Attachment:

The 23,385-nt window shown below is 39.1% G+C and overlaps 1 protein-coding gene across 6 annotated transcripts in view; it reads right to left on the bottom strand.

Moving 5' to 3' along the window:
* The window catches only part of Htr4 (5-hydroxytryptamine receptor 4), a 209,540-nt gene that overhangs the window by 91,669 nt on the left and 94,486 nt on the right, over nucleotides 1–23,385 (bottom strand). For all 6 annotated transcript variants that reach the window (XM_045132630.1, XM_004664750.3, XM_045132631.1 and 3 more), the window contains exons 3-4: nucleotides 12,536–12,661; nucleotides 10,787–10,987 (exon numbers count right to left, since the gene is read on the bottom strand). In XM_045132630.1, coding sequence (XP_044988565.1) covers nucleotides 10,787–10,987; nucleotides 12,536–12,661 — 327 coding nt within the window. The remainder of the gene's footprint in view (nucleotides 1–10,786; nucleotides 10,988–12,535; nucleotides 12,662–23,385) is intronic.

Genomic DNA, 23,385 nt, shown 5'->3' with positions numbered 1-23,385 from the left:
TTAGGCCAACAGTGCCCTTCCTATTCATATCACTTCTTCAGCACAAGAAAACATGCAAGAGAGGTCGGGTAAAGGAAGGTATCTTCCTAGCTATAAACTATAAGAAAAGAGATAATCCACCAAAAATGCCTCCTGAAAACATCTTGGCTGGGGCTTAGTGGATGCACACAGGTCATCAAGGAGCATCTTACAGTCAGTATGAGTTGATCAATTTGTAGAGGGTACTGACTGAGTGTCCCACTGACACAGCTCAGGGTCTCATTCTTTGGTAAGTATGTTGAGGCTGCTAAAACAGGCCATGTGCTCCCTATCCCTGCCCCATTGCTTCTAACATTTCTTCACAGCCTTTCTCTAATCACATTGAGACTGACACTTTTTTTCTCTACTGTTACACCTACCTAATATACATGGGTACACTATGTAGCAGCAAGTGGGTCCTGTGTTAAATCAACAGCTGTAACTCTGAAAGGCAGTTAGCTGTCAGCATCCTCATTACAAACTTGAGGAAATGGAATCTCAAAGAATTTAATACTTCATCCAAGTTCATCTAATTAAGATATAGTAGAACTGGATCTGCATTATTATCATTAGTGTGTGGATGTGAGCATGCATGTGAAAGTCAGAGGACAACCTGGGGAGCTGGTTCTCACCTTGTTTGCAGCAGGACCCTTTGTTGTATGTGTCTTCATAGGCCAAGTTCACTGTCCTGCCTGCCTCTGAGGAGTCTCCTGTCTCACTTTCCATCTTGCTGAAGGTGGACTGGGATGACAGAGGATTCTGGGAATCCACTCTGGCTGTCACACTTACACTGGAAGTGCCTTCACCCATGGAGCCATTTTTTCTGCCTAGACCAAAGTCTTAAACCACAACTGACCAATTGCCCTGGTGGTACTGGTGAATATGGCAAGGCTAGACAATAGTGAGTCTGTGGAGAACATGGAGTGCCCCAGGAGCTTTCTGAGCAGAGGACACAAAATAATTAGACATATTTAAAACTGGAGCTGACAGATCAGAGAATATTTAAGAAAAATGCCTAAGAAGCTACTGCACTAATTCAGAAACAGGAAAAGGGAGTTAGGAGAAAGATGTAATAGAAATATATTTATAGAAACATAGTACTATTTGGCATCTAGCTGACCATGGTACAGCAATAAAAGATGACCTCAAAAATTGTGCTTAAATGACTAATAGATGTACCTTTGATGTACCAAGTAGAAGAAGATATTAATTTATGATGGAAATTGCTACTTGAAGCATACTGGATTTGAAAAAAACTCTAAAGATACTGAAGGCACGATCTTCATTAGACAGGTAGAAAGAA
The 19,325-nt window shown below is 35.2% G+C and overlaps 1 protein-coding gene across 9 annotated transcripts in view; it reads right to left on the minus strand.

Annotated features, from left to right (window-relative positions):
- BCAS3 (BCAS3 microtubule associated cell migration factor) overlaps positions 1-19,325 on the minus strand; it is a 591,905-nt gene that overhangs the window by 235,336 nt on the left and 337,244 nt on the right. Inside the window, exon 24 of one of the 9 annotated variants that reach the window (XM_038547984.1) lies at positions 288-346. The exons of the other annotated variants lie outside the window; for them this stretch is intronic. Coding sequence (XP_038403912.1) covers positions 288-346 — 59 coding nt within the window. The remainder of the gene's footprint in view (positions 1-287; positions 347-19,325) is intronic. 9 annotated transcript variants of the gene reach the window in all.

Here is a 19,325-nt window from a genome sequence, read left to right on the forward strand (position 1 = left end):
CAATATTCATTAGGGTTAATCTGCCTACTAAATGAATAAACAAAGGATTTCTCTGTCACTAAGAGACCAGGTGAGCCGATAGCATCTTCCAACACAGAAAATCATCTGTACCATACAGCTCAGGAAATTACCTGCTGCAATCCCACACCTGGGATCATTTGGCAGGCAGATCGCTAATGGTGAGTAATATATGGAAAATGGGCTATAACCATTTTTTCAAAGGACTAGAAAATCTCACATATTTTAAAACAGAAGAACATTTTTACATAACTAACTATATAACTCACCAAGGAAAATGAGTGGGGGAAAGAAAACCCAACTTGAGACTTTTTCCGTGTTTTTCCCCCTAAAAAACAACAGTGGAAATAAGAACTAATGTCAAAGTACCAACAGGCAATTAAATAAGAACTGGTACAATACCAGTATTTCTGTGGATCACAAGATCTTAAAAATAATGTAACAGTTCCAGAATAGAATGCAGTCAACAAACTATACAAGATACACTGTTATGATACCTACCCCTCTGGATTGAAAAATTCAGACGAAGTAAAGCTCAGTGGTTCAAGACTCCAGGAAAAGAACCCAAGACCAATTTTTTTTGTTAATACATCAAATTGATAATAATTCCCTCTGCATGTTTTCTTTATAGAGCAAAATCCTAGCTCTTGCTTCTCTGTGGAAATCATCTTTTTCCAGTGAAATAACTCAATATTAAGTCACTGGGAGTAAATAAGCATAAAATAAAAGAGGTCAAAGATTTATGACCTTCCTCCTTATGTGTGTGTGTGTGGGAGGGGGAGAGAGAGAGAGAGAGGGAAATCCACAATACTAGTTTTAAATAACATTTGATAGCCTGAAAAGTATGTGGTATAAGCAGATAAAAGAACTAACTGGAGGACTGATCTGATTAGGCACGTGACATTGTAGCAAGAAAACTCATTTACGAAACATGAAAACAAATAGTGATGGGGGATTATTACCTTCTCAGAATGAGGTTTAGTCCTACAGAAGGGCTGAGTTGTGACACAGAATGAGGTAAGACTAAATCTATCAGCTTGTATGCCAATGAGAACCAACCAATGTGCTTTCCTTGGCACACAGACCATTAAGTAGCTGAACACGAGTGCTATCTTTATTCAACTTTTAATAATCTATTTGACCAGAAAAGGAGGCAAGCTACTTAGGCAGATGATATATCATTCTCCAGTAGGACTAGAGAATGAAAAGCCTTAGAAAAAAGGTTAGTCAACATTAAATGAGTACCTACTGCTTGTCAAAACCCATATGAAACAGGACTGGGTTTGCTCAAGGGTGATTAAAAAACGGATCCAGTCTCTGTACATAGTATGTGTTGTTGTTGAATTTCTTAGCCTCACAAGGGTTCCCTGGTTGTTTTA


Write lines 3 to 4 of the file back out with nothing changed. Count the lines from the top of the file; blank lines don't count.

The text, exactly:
* The window catches only part of Htr4 (5-hydroxytryptamine receptor 4), a 209,540-nt gene that overhangs the window by 91,669 nt on the left and 94,486 nt on the right, over nucleotides 1–23,385 (bottom strand). For all 6 annotated transcript variants that reach the window (XM_045132630.1, XM_004664750.3, XM_045132631.1 and 3 more), the window contains exons 3-4: nucleotides 12,536–12,661; nucleotides 10,787–10,987 (exon numbers count right to left, since the gene is read on the bottom strand). In XM_045132630.1, coding sequence (XP_044988565.1) covers nucleotides 10,787–10,987; nucleotides 12,536–12,661 — 327 coding nt within the window. The remainder of the gene's footprint in view (nucleotides 1–10,786; nucleotides 10,988–12,535; nucleotides 12,662–23,385) is intronic.

Genomic DNA, 23,385 nt, shown 5'->3' with positions numbered 1-23,385 from the left: